Managing emotions is already a tricky task for students as their prefrontal cortex is still in development, and does not fully develop until they are 25 years old. This part of the brain plays a key role in emotional regulation and cognitive functioning. However, when students do not get enough sleep, this hinders their prefrontal cortex development and makes it even harder for them to control their emotions.

Recent research has demonstrated that lack of sleep leads to deficits in emotional processing. This explains why adolescents with poor sleep habits are more at risk for the development of anxiety, mood disorders, and behavioural issues.

This is of course about student well-being, but also more: when students are in a bad mood, their ability to acquire and retain new information is reduced, making it harder for them to learn. Therefore, sleep ensures that students are in the best frame of mind to achieve.

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Sleep and stress

On the note of well-being, students often find it difficult to manage their stress levels, especially during exam season. Thankfully, sleep is a simple and effective way to reduce this stress.

Research in sleep deprivation shows a strong relationship between a lack of sleep and elevated stress levels in students. The hormone cortisol is associated with stress and increases alertness. A poor sleeping schedule can make someone’s levels of cortisol rise at times when they are supposed to be low, which may cause students to be hypervigilant at times when they should be relaxed.

But stress isn’t always a bad thing – in small amounts, it helps students stay engaged and keep complacency at bay. And unfortunately, sleep deprivation doesn’t just send cortisol levels up when they should be low – it also does the contrary, which isn’t as good as it sounds.

One study found that 24 hours of sleep deprivation can lead to reduced levels of cortisol the next morning, which is when they are supposed to be at their peak. The result was a lack of attention and alertness in the morning. As students have a strict school schedule to follow each day, it is essential that their cortisol levels are where they are supposed to be depending on the time of day.

Studies have also shown that stress reduces sleep quality, creating a vicious cycle that’s hard to escape. When students reduce their stress levels they can have better sleep, and good quality sleep helps to reduce their stress, making a consistent and positive sleep schedule all the more important.

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Busting five common sleep myths

So, to summarise everything we’ve said so far: from keeping stress levels where they should be to maximising the effect of study strategies, good sleep is paramount to students’ learning, well-being and performance.

So, why do they struggle with it so much?

One reason is that it can be easy to fall victim to false beliefs about sleep due to a lack of knowledge on how it really works. Unfortunately, there are many sleep myths to blame for our national sleep crisis. So, here are five of the most common sleep myths and what you should believe instead…

You can “catch up” on sleep on the weekends

Unfortunately, this is not the case. Even if students feel well-rested after sleeping in on the weekend, it can take much longer for them to fully recover from sleep deprivation. Research suggests that it can take up to four days of recovery sleep to account for just one hour of lost sleep.

Students can make positive long-term improvements by slowly increasing the number of hours of sleep they get per night. Encouraging students to keep a sleep diary can help them to do this, as they can monitor their sleeping habits to see where they could make positive changes. Here’s an example by the Sleep Foundation which only takes a couple of minutes to complete.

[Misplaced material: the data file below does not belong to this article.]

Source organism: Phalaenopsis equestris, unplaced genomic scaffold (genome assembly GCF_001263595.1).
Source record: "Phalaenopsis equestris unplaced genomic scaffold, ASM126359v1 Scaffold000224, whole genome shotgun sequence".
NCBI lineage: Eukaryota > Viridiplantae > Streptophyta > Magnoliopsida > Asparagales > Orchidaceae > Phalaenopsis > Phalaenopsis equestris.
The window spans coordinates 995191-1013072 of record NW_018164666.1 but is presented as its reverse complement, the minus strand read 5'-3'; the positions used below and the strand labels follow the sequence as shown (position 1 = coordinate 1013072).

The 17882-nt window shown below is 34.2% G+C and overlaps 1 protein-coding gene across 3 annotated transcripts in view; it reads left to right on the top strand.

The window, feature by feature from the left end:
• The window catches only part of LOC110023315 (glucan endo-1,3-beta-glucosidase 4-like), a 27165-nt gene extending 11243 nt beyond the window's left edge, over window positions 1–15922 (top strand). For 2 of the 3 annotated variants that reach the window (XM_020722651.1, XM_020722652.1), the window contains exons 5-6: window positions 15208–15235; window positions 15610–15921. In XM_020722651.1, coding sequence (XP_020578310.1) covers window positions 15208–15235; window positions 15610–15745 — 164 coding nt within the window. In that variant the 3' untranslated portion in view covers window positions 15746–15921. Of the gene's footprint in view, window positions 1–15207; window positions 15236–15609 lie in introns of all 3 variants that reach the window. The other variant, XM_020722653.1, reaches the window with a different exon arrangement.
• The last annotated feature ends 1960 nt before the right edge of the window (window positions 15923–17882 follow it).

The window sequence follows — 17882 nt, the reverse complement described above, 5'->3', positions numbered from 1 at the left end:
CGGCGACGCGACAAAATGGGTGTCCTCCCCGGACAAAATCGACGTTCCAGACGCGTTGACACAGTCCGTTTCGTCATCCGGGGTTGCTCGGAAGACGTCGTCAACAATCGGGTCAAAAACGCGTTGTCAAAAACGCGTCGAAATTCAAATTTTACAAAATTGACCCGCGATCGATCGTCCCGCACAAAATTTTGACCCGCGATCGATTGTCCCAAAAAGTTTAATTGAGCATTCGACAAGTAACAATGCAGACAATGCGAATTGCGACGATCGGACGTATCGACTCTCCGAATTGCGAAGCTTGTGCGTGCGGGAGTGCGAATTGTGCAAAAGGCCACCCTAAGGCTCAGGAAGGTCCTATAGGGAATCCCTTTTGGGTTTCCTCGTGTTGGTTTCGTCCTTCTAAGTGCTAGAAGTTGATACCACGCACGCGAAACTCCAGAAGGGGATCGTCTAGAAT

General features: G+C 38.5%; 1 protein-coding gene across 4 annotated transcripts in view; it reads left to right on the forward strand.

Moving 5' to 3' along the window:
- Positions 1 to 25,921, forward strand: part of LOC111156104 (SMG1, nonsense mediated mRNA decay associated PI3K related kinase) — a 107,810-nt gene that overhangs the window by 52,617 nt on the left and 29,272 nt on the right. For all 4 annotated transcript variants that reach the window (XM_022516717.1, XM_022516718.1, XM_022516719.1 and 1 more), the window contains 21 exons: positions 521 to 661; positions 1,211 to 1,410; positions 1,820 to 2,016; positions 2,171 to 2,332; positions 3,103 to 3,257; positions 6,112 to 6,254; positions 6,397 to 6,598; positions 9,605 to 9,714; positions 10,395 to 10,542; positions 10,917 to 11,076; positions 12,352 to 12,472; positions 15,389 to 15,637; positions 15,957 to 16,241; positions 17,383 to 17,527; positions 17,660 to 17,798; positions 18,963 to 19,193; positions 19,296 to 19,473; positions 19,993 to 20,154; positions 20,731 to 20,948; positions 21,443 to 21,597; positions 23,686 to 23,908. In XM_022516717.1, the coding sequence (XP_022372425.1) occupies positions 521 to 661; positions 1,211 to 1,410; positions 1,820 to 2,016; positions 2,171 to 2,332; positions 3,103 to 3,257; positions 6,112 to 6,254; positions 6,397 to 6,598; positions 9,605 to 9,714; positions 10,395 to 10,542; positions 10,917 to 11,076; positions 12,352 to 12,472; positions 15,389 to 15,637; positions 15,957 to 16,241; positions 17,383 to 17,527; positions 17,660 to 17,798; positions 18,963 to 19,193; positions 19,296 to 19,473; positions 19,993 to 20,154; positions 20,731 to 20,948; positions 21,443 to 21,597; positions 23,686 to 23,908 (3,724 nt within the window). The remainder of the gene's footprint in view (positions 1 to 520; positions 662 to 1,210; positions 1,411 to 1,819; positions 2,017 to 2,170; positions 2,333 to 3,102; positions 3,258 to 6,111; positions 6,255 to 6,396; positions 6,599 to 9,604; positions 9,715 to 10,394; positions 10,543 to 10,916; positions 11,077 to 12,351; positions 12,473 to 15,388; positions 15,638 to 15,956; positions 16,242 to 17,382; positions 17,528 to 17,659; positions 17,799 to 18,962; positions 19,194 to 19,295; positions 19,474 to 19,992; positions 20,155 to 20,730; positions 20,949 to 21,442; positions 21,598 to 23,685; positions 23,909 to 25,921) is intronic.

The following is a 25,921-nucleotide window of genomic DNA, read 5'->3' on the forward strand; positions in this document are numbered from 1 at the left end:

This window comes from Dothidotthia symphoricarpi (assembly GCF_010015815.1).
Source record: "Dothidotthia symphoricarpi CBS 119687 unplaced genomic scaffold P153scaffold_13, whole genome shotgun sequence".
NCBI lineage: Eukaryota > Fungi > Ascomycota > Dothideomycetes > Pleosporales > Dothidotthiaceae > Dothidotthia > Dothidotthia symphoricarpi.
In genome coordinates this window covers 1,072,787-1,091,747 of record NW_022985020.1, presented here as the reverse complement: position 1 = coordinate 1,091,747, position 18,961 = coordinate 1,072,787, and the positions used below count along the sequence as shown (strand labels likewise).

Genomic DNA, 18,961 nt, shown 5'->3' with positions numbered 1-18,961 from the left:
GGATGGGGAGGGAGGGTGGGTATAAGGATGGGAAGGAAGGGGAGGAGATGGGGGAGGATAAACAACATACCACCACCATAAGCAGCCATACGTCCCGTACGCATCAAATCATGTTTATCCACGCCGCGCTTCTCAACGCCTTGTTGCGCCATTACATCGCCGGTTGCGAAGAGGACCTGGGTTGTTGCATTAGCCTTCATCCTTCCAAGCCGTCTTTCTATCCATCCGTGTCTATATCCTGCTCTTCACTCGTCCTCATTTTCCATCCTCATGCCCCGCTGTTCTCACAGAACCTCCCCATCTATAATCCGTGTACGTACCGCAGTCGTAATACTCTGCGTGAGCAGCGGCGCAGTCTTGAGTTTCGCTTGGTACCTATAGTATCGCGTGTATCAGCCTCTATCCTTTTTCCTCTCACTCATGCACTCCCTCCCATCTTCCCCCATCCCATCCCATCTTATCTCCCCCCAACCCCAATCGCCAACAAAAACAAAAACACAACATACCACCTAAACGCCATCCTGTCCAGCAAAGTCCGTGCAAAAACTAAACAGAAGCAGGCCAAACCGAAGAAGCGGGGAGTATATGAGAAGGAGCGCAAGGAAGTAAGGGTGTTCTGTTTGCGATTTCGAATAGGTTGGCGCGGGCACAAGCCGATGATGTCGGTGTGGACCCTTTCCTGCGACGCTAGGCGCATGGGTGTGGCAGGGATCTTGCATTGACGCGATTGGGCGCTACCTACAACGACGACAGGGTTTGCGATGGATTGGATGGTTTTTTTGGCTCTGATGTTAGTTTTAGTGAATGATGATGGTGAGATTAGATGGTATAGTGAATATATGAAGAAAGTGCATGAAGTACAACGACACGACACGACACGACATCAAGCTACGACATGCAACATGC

Students are choosing to stay up late and that’s why they don’t get enough sleep

It can be easy to blame students for staying up way past their bedtime, but changes in their biological systems can mean that they stay up later than they should. During puberty, teenagers experience a shift in their circadian rhythm, which is the body’s 24-hour clock controlling when we should sleep and wake up. This shift means that its harder for older students to go to sleep at an earlier time, and therefore make it harder for them to wake up early in the morning.

Naps make up for a loss of sleep

Naps are not inherently bad and can help give students a burst of energy if they’re feeling tired. However, they are not a long-term solution to sleep deprivation, so students should avoid relying on naps to make up for any hours of sleep that they’ve missed. It can also be tempting for students to nap for too long. So, it is best for students to prioritise positive sleeping behaviours instead of viewing napping as an alternative to a good night’s sleep.

The time you go to bed doesn’t matter if you’re getting enough sleep

This myth has everything to do with the body’s circadian rhythm, which is influenced by levels of light in the surroundings. Having a specific bedtime at night and waking up in the morning will help align the body’s 24-hour clock with the environment to ensure that students get a good quality sleep. This is why it’s best for students to avoid exposure to artificial light close to bedtime as this can shift the sleep cycle forward, leading students to go to bed later.

Plus, school starting at a certain time in the morning vastly limits the time students can realistically go to bed to get their 8 to 10 hours…

Hitting the snooze button helps you get extra minutes of good quality sleep

Although the snooze button feels like a great solution for getting those extra 5-10 minutes of sleep before starting the day, it is a harmful habit. Those extra few minutes of sleep aren’t the best quality, so it’s best to wake up rather than disrupting the sleep cycle.

Hitting snooze may also result in oversleeping, which is unproductive and can make students feel tired during the day.

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Correcting common sleep mistakes

Although getting in enough hours is essential, having a good night’s sleep is more than just getting the recommended number of hours per night. Many students are unaware of how certain daytime and night-time behaviours impact their quality of sleep meaning that they incorporate poor sleep habits into their lifestyle.